The Greens say fossil fuel companies' donations to Labor show it will be tough for the party to fully commit to renewable energy.
Bill Shorten has promised to make half of Australia's power renewable but the Greens say Labor wont give up on fossil fuels due to the donations it gets.
Data shows gas, oil and coal companies gave Labor $1.62 million over the past five years, including $641,000 from Woodside Energy.
"Climate change is one of the leading causes of habitat loss and extinction, yet the Labor Party is beholden to emissions-intensive polluters like Woodside, Santos and Chevron," Greens Senator Sarah Hanson-Young says.
"They are on the fence about Adani, split on drilling in the Great Australian Bight and are pro-fracking. And it's clear why when you look at this shocking donation data."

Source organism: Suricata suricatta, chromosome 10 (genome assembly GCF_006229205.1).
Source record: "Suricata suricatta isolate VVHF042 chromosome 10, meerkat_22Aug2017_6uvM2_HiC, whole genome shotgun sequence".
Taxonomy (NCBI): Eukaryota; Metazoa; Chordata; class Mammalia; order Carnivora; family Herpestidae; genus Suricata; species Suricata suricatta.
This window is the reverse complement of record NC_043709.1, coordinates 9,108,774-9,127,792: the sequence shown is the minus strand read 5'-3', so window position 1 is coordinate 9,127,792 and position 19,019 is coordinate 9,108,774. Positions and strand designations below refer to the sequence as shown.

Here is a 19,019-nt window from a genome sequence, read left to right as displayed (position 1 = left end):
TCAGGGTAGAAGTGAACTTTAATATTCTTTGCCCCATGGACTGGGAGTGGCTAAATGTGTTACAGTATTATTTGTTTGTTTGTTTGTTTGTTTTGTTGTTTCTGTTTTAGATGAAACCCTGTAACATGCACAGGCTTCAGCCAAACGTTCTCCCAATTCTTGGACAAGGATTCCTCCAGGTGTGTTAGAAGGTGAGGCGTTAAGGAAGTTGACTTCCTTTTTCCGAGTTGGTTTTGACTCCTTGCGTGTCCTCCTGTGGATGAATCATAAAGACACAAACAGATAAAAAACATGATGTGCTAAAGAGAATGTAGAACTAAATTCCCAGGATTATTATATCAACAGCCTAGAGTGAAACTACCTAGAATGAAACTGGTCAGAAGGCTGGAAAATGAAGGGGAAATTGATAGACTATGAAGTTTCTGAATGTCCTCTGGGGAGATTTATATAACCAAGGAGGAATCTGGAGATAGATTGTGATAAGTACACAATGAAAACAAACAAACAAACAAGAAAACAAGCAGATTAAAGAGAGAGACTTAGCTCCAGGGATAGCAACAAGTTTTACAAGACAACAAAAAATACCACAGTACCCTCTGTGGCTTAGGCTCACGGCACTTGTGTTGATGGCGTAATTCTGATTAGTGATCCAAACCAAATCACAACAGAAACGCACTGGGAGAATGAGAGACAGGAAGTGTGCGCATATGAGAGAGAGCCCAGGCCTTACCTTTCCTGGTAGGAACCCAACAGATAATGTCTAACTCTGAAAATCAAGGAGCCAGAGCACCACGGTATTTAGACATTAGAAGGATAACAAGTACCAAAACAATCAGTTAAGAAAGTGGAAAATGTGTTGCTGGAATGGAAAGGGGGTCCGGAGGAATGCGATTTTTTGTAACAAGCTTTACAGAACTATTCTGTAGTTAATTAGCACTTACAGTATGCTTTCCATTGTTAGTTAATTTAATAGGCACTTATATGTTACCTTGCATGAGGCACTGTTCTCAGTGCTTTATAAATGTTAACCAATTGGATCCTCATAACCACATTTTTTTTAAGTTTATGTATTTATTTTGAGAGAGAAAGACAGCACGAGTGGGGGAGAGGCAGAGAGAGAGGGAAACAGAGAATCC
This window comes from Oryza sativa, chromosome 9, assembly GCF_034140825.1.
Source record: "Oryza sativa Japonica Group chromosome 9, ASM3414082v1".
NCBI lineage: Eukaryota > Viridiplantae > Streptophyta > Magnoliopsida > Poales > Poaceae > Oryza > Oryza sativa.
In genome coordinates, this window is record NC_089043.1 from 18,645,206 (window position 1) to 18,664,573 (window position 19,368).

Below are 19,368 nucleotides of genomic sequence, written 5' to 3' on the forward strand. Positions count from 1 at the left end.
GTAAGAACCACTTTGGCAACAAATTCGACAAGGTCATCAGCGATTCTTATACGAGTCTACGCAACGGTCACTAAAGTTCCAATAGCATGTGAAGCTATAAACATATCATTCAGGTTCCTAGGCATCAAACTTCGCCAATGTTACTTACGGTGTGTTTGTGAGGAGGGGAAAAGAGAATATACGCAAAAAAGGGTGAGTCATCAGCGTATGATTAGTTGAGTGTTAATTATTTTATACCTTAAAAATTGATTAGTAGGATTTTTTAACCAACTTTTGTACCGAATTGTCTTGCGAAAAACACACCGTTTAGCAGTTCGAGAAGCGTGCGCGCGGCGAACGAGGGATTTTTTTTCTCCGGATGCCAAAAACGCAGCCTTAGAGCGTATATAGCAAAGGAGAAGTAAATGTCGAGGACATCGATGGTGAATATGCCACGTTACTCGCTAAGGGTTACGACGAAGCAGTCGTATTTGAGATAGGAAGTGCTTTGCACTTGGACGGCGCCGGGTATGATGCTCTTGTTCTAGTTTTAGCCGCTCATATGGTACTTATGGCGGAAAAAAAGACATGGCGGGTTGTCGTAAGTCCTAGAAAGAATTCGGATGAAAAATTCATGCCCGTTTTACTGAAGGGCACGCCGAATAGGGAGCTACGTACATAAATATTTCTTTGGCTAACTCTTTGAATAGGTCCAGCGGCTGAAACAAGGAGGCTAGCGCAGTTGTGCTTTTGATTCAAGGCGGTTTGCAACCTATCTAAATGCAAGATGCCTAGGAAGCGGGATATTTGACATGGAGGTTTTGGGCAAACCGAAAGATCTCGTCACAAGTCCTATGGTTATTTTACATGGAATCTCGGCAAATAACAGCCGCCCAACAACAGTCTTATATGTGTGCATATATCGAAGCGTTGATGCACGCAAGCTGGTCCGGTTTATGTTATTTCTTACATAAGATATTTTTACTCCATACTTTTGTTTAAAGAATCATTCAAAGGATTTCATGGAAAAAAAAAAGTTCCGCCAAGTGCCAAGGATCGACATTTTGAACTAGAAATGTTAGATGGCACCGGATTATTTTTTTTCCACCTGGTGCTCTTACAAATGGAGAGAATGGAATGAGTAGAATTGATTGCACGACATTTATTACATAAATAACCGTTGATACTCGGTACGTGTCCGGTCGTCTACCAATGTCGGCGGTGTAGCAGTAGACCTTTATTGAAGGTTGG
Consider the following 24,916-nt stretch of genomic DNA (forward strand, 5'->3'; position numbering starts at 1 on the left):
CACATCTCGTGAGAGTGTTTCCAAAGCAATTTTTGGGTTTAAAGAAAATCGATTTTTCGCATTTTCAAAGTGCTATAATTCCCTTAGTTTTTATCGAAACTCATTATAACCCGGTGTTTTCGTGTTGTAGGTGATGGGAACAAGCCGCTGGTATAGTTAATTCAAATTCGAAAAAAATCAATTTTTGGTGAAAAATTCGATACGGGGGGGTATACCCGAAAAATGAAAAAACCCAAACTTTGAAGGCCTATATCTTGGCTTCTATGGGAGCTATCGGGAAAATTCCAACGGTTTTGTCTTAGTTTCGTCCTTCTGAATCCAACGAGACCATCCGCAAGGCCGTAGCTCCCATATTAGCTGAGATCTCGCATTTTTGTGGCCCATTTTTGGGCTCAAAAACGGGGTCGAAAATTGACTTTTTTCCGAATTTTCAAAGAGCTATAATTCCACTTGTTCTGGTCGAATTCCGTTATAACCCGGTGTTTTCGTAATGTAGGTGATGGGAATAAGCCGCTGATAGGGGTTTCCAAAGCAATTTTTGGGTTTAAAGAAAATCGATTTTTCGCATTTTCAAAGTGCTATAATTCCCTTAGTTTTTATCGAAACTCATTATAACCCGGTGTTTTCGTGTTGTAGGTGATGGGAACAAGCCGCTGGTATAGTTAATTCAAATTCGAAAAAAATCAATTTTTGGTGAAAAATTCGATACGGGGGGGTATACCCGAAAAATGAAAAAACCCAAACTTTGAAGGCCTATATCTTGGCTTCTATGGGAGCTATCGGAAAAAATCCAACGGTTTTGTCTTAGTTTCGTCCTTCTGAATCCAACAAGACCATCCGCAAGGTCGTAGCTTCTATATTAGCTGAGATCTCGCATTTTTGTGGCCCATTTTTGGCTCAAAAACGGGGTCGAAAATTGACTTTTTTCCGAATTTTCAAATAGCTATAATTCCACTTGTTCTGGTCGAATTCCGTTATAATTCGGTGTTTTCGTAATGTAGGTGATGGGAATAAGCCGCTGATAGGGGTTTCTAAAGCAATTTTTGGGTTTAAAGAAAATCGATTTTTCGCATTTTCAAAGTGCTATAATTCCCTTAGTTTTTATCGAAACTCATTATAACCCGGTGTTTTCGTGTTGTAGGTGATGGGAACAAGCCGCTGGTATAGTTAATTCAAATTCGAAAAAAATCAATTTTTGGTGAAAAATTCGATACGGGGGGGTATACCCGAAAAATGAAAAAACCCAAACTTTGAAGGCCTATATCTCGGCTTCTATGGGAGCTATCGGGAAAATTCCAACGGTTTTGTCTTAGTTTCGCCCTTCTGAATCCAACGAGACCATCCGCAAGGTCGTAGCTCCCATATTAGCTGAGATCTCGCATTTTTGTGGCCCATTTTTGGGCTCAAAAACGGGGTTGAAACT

A coalition of environment groups will protest about coal and fossil fuels outside Labor's national conference in Adelaide on Sunday.
"The Great Australian Bight whale nursery is a completely inappropriate place for risky deep sea oil drilling, especially as we hurtle towards catastrophic climate change," Wilderness Society's Peter Owen said.
Maritime Union of Australia WA assistant secretary Danny Cain said it's time for Labor to recognise the need to move away from fossil fuels to renewable energy sources.
"Our members are at the forefront of this change," he said.
"The employment shift must involve a just transition for workers in fossil fuel industries to real union jobs in new, safe renewable industries."
Labor's national conference will debate tackling climate change and securing the nation's energy future on Sunday afternoon.
Opposition Leader Bill Shorten has already promised 50 per cent renewable energy by 2030, and has announced a $15 billion plan to drive new clean energy projects and strengthen the energy grid.
He's also promised to subsidise 100,000 household batteries if Labor wins the next federal election.